Mortgage professionals in the Treasure Valley see a trend in the housing industry as senior citizens continue to check the home equity conversion mortgages (HECMs), also known as reverse mortgages.
A reverse mortgage allows homeowners to convert part of the equity in a home to cash without having to sell the property. Due to the attractiveness of these loans, some senior citizens are being charged excessive up-front fees for services that are generally available free of charge or at a very low-cost through the Department of Housing and Urban Development (HUD).
Better Business Bureau (BBB) advises consumers to use caution if approached with the opportunity to get a reverse mortgage, taking the time to understand the requirements, consider all the factors involved, and learn what free resources are available to help them make an informed decision.
“It is unfortunate that dishonest people continue to take advantage of senior citizens in our community,” said Beve Bryant, Outreach Coordinator. “For this reason, it is important that we reach out and educate them about the many resources available and encourage family members to get involved.”
BBB provides the following tips when considering a reverse mortgage:
· Know the basic requirements. To apply for a reverse mortgage, a senior must be 62 years or older and have equity in the home. The home must be the primary residence and stay in good condition. The loan process can’t be initiated until the senior receives counseling from a HECM counselor.
· Consult a HECM counselor. A HECM counselor will help answer questions about eligibility, financial implications and other alternatives. The Fair Housing Association (FHA) does not recommend using any service charging a fee for referring a borrower to a FHA lender as FHA provides all the information free of charge and HECM housing counselors are available free or at a very low-cost. For a list of approved counseling agencies, click here or call 800-569-4287.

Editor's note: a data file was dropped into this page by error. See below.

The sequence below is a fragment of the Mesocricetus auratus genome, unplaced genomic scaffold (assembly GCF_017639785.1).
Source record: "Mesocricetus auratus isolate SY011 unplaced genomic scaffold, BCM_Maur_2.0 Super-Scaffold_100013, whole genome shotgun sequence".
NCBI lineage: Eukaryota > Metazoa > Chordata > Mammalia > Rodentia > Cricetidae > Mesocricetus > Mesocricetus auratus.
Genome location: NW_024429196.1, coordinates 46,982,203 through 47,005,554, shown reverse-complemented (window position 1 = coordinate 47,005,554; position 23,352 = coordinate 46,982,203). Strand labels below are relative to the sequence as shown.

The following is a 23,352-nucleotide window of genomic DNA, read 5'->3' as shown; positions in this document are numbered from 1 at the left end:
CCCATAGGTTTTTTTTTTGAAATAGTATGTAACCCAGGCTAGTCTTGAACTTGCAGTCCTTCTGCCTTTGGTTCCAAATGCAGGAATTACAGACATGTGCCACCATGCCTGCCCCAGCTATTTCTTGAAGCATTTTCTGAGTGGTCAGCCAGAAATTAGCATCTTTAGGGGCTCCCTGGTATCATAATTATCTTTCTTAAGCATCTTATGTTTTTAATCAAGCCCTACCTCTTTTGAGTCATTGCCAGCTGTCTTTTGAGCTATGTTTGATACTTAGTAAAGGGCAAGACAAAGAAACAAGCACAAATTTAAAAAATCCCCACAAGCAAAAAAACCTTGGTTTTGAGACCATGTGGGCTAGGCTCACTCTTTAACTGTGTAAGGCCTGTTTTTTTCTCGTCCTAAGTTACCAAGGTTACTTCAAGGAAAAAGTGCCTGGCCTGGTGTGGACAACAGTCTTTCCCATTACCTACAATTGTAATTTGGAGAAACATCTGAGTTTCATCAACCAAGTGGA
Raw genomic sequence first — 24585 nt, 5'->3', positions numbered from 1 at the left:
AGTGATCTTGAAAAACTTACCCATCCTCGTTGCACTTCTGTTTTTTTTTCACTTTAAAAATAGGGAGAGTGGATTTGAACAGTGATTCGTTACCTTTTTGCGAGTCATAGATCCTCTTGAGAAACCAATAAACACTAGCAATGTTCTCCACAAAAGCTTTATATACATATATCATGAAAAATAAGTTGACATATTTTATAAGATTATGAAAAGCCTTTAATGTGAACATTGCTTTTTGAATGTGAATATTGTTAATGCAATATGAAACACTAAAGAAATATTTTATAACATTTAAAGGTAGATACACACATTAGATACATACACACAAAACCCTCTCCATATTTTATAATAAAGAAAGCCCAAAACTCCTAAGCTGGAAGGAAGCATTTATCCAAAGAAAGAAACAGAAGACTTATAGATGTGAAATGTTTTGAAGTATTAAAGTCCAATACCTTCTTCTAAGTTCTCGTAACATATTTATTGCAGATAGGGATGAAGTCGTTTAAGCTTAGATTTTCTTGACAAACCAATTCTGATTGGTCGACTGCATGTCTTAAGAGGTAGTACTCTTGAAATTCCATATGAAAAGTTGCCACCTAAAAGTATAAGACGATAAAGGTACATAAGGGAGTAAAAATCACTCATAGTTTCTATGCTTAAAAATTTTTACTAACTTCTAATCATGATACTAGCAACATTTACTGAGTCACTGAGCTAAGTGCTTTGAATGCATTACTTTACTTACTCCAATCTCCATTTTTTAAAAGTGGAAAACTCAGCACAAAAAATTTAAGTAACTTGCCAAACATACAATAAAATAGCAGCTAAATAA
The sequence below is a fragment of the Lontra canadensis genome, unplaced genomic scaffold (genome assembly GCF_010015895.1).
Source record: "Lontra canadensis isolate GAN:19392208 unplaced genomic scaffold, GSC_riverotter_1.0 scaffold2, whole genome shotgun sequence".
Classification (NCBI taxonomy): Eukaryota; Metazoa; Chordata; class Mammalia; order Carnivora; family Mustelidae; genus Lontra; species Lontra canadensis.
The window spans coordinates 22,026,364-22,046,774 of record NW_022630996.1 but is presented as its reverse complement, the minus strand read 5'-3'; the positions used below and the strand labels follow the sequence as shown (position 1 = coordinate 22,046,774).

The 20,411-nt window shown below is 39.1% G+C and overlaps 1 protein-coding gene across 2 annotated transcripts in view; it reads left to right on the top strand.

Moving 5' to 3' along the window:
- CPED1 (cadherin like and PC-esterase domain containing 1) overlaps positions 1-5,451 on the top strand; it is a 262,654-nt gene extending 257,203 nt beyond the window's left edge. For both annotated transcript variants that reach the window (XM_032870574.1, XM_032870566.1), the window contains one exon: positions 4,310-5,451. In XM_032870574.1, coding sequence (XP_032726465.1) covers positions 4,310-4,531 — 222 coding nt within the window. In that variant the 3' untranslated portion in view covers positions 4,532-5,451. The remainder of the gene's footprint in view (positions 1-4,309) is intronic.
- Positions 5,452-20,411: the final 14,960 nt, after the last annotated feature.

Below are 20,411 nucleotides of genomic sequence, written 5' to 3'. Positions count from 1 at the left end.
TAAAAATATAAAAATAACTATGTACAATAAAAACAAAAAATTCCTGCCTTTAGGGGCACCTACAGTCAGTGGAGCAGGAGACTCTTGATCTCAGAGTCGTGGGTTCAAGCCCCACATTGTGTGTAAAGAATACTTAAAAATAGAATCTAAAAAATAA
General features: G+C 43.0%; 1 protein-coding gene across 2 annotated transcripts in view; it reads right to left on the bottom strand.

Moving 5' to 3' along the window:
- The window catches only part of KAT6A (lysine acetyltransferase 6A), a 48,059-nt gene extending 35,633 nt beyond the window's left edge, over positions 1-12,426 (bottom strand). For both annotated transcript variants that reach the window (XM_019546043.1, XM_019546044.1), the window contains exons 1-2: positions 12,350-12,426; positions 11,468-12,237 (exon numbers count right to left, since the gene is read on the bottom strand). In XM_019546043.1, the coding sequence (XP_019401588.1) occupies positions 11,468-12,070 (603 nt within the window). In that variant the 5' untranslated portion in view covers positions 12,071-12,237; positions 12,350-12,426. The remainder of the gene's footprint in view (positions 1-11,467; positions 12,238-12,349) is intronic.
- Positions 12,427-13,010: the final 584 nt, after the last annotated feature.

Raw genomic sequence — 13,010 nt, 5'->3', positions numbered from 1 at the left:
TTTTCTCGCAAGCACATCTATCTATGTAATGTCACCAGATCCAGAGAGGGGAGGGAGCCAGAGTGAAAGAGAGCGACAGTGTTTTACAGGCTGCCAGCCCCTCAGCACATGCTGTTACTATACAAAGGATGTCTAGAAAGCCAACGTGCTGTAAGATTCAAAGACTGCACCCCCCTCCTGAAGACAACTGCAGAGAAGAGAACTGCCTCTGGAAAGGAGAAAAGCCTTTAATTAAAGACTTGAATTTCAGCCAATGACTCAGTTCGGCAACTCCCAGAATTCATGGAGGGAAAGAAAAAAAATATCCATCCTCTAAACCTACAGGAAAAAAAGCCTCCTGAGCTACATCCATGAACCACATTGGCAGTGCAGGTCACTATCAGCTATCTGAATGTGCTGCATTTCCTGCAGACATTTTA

· Involve heirs in the decision-making. Because a reverse mortgage affects the assets of the borrower in case of death, involving heirs will avoid future misunderstandings.
· Make sure a reverse mortgage suits your needs. Determine whether it is practical to stay in the home for 5-10 years to make the reverse mortgage economical. Take into consideration future health care needs as well as safety and ease of use of the home.
· Consider all the costs associated with obtaining a reverse mortgage. Be ready to pay for some of the fees involved in the processing of a reverse mortgage loan, which can include an origination fee, closing costs, a mortgage insurance premium, a servicing fee, and the interest rate.
· Understand the repayment terms. A reverse mortgage loan must be repaid in full when the owner dies or sells the home. Other conditions that affect loan repayment include failure to pay property taxes or hazard insurance, allowing the property to deteriorate, and if the borrower permanently moves, has a new primary residence, or fails to live in the home for 12 consecutive months.